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Guess who is never getting my money again?


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#1 iswitt OFFLINE  

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Posted Wed Apr 25, 2012 6:42 PM

Crytek. See article:

http://www.gamepolit...ould-be-awesome

Any company that says stupid crap like that isn't getting anything from me. I may pirate Crysis 3 though; it'll probably be awesome.

#2 HammR25 OFFLINE  

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Posted Wed Apr 25, 2012 8:11 PM

Crtyek is the only honest developer out there.

#3 godslabrat OFFLINE  

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Posted Wed Apr 25, 2012 8:35 PM

""From a business perspective that would be absolutely awesome," he told the publication. 'It's weird that [second-hand] is still allowed because it doesn't work like that in any other software industries, so it would be great if they could somehow fix that issue as well.'"

Yeah, it's weird that it doesn't work like that in other software industries, and it's even weirder that ANY software industry works like that in the first place! Software gets this weird protection (which is not absolute) from secondhand sales, but nearly every other product out there is freely sold as used. I'm not sure why software gets to be so special, but since it is, it should be recognized as an exception... And if that means used sales are "weird", then it's just a matter of software trends following basic economics.

Also: what a douchebag.

#4 MagitekAngel OFFLINE  

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Posted Wed Apr 25, 2012 8:38 PM

What a dick.

#5 Emehr OFFLINE  

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Posted Wed Apr 25, 2012 9:01 PM

Pop quiz time!

Watching the game industry self-destruct is:
A) Fun
B) Sad
C) Both of the above

#6 BillyHW OFFLINE  

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Posted Wed Apr 25, 2012 9:11 PM

May the 99 cent iPhone game destroy them.

#7 xg4bx OFFLINE  

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Posted Wed Apr 25, 2012 10:22 PM

they will just never get it. the pirates win again, as well as increasing the number of folks engaging in it.

stop f*cking punishing law abiding, legitimate customers engaging in legitimate capitalism by buying secondhand goods.

i'm tapping out after this gen. the fact that such things are even being discussed doesn't bode well for the hobby going forward..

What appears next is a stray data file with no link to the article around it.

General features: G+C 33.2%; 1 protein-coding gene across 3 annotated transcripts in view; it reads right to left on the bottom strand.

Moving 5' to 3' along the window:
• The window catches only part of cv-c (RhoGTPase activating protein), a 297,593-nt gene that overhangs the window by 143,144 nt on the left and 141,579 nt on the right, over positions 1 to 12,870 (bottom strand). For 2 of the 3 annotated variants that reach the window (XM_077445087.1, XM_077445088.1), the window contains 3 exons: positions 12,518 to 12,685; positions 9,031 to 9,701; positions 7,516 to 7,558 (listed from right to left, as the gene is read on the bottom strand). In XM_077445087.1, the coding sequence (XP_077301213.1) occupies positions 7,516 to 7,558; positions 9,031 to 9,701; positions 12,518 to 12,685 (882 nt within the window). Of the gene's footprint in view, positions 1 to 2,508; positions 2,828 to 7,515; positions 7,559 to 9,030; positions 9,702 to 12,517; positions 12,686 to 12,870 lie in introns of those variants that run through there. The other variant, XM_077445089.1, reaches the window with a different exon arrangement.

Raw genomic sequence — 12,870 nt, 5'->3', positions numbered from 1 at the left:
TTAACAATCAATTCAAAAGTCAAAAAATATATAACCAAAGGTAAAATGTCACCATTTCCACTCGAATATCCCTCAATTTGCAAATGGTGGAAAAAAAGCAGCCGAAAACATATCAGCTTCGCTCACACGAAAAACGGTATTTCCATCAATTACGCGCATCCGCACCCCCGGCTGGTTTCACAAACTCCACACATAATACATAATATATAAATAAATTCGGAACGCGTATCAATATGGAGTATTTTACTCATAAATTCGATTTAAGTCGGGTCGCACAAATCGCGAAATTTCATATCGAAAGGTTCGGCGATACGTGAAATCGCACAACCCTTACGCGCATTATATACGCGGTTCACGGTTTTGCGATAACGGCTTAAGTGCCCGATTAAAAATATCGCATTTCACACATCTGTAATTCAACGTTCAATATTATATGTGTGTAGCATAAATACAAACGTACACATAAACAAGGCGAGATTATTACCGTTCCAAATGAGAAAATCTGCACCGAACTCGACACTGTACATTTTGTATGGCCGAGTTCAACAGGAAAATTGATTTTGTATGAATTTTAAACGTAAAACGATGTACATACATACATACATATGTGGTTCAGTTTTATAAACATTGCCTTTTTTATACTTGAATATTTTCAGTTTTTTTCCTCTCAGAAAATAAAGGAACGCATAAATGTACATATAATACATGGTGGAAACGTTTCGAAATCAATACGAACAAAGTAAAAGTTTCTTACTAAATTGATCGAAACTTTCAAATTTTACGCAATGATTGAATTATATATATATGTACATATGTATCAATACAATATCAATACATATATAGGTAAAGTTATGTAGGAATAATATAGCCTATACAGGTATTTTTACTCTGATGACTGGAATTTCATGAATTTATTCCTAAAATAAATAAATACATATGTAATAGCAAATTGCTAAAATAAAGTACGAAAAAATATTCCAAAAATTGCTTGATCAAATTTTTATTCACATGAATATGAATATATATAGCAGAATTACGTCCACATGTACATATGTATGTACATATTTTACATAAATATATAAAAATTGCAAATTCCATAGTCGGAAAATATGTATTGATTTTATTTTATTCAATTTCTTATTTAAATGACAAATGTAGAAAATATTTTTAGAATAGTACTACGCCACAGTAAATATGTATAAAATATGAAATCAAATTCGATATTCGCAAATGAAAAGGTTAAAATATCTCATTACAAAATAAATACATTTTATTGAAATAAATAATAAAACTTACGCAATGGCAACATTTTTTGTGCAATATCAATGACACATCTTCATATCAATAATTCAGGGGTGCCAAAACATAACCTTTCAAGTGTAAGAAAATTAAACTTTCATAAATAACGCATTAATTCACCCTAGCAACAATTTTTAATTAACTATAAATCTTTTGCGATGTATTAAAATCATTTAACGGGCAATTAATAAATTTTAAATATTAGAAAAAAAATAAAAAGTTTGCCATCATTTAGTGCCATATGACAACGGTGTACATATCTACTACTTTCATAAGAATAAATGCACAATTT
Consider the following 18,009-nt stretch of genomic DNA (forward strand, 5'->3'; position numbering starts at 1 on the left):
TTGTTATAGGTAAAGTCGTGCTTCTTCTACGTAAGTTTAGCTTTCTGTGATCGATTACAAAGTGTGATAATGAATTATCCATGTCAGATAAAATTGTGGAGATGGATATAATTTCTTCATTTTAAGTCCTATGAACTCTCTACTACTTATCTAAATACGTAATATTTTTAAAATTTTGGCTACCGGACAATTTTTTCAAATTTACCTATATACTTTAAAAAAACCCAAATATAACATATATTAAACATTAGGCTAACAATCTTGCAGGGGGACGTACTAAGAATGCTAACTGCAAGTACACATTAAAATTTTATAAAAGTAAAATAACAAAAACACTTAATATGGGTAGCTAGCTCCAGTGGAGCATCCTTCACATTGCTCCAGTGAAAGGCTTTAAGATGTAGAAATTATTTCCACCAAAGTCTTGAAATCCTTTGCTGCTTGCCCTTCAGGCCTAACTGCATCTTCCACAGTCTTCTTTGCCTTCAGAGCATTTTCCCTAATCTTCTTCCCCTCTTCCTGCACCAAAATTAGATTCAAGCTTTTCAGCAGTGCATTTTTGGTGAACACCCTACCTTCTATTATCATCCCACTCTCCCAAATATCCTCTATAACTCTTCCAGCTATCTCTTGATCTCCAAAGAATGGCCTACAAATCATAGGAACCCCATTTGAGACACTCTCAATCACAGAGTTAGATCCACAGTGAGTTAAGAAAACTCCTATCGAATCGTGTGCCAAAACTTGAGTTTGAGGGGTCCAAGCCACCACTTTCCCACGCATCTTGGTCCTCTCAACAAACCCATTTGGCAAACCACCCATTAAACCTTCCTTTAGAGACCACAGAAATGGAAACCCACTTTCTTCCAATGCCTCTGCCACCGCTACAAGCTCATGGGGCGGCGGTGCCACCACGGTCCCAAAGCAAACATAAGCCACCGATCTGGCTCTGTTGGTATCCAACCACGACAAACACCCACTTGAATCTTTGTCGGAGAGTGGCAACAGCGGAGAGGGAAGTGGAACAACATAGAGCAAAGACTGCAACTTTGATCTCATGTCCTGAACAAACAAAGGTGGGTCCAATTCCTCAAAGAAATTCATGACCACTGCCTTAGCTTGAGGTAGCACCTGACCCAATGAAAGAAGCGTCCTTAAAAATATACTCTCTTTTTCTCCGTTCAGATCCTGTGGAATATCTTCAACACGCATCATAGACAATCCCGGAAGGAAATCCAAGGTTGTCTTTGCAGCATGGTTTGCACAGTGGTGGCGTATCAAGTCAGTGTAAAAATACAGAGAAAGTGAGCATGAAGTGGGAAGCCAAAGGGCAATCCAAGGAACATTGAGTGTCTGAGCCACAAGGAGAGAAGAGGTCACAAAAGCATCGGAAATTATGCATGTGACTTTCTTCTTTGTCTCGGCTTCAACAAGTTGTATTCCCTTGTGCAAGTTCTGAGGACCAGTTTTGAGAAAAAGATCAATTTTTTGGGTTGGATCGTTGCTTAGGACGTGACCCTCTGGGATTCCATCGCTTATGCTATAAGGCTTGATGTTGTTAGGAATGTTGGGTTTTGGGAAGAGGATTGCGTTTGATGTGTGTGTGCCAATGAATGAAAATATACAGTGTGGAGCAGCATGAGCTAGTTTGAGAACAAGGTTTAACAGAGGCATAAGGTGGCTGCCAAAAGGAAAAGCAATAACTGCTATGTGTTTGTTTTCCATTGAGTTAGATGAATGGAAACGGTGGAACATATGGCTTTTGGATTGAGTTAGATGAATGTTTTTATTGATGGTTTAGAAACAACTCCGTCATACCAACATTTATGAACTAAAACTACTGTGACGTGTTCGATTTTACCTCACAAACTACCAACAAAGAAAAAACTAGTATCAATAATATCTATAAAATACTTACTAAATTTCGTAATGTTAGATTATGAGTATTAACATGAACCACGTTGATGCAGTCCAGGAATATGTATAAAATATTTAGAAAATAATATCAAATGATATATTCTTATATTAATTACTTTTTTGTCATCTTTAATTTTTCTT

Edited by xg4bx, Wed Apr 25, 2012 10:23 PM.


#8 Hyper_Eye OFFLINE  

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Posted Thu Apr 26, 2012 2:31 PM

How is Gamefly going to work with this model?

#9 Rex Dart OFFLINE  

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Posted Thu Apr 26, 2012 2:39 PM

they will just never get it. the pirates win again, as well as increasing the number of folks engaging in it.

stop f*cking punishing law abiding, legitimate customers engaging in legitimate capitalism by buying secondhand goods.

i'm tapping out after this gen. the fact that such things are even being discussed doesn't bode well for the hobby going forward..


If "tapping out" means pirating the games, then ahoy & avast me hearty.

#10 godslabrat OFFLINE  

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Posted Thu Apr 26, 2012 2:41 PM

How is Gamefly going to work with this model?


If the publishers don't care about us customers, who actually pay them money for the games they design... what makes you think they care about GameFly? I'm sure game rentals are just as evil as used game sales in their world.

#11 16-bit OFFLINE  

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Posted Thu Apr 26, 2012 10:29 PM

As sad as the whole situation is, I can see the point of view of the developers. Gamestop and the like of stores are doing a lot of damage to the game industry IMO. You buy a game for $60 and a week later you're lucky if you get maybe $20 for it, then they turn around and sell it for $50. Multiply that by the thousands of copies they sell of each game and Gamestop is pulling in money hand over fist. After the initial sale to the retail store, the developers aren't seeing a dime of that money.

Then what does the consumer do? Pay an outrageous price for a used game, or pirate it. Either way the developer loses. Not to say that it doesn't suck for us a video game fans, we get stuck in the middle picking the lesser of two evils. Either way the developers lose, and we end up losing in the long or short run.